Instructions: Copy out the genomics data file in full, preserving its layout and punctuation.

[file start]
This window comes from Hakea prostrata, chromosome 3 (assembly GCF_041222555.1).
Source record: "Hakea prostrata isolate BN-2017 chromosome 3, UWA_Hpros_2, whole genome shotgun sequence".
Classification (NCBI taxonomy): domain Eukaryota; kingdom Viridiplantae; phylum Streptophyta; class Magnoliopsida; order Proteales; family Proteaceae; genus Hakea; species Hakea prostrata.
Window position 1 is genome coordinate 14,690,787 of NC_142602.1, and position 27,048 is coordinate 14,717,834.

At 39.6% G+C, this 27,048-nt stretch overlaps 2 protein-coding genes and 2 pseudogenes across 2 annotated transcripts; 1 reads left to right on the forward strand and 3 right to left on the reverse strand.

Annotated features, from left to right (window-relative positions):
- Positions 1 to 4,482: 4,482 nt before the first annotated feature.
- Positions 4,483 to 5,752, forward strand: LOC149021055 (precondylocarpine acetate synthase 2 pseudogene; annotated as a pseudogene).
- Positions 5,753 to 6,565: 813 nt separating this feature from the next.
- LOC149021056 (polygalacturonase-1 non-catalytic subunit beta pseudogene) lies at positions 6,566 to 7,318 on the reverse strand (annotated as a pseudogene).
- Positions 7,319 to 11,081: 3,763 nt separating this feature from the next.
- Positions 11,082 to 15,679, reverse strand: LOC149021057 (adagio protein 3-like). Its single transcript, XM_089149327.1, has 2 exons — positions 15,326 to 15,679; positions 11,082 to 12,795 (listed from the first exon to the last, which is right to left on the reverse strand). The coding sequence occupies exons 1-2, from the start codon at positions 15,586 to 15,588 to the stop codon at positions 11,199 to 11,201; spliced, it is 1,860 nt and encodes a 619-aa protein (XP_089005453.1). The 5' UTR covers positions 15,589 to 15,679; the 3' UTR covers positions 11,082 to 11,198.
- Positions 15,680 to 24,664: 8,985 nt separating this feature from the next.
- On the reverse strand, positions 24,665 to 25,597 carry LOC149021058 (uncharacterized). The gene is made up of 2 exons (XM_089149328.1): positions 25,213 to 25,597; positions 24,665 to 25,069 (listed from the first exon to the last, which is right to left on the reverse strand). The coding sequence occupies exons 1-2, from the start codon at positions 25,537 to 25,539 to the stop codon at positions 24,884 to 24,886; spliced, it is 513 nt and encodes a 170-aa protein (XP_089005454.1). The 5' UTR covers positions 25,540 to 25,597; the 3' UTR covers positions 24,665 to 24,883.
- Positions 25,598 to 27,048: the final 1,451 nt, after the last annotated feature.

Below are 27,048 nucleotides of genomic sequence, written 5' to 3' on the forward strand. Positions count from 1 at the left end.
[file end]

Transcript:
This window comes from Hakea prostrata, chromosome 3 (assembly GCF_041222555.1).
Source record: "Hakea prostrata isolate BN-2017 chromosome 3, UWA_Hpros_2, whole genome shotgun sequence".
Classification (NCBI taxonomy): domain Eukaryota; kingdom Viridiplantae; phylum Streptophyta; class Magnoliopsida; order Proteales; family Proteaceae; genus Hakea; species Hakea prostrata.
Window position 1 is genome coordinate 14,690,787 of NC_142602.1, and position 27,048 is coordinate 14,717,834.

At 39.6% G+C, this 27,048-nt stretch overlaps 2 protein-coding genes and 2 pseudogenes across 2 annotated transcripts; 1 reads left to right on the forward strand and 3 right to left on the reverse strand.

Annotated features, from left to right (window-relative positions):
- Positions 1 to 4,482: 4,482 nt before the first annotated feature.
- Positions 4,483 to 5,752, forward strand: LOC149021055 (precondylocarpine acetate synthase 2 pseudogene; annotated as a pseudogene).
- Positions 5,753 to 6,565: 813 nt separating this feature from the next.
- LOC149021056 (polygalacturonase-1 non-catalytic subunit beta pseudogene) lies at positions 6,566 to 7,318 on the reverse strand (annotated as a pseudogene).
- Positions 7,319 to 11,081: 3,763 nt separating this feature from the next.
- Positions 11,082 to 15,679, reverse strand: LOC149021057 (adagio protein 3-like). Its single transcript, XM_089149327.1, has 2 exons — positions 15,326 to 15,679; positions 11,082 to 12,795 (listed from the first exon to the last, which is right to left on the reverse strand). The coding sequence occupies exons 1-2, from the start codon at positions 15,586 to 15,588 to the stop codon at positions 11,199 to 11,201; spliced, it is 1,860 nt and encodes a 619-aa protein (XP_089005453.1). The 5' UTR covers positions 15,589 to 15,679; the 3' UTR covers positions 11,082 to 11,198.
- Positions 15,680 to 24,664: 8,985 nt separating this feature from the next.
- On the reverse strand, positions 24,665 to 25,597 carry LOC149021058 (uncharacterized). The gene is made up of 2 exons (XM_089149328.1): positions 25,213 to 25,597; positions 24,665 to 25,069 (listed from the first exon to the last, which is right to left on the reverse strand). The coding sequence occupies exons 1-2, from the start codon at positions 25,537 to 25,539 to the stop codon at positions 24,884 to 24,886; spliced, it is 513 nt and encodes a 170-aa protein (XP_089005454.1). The 5' UTR covers positions 25,540 to 25,597; the 3' UTR covers positions 24,665 to 24,883.
- Positions 25,598 to 27,048: the final 1,451 nt, after the last annotated feature.

Below are 27,048 nucleotides of genomic sequence, written 5' to 3' on the forward strand. Positions count from 1 at the left end.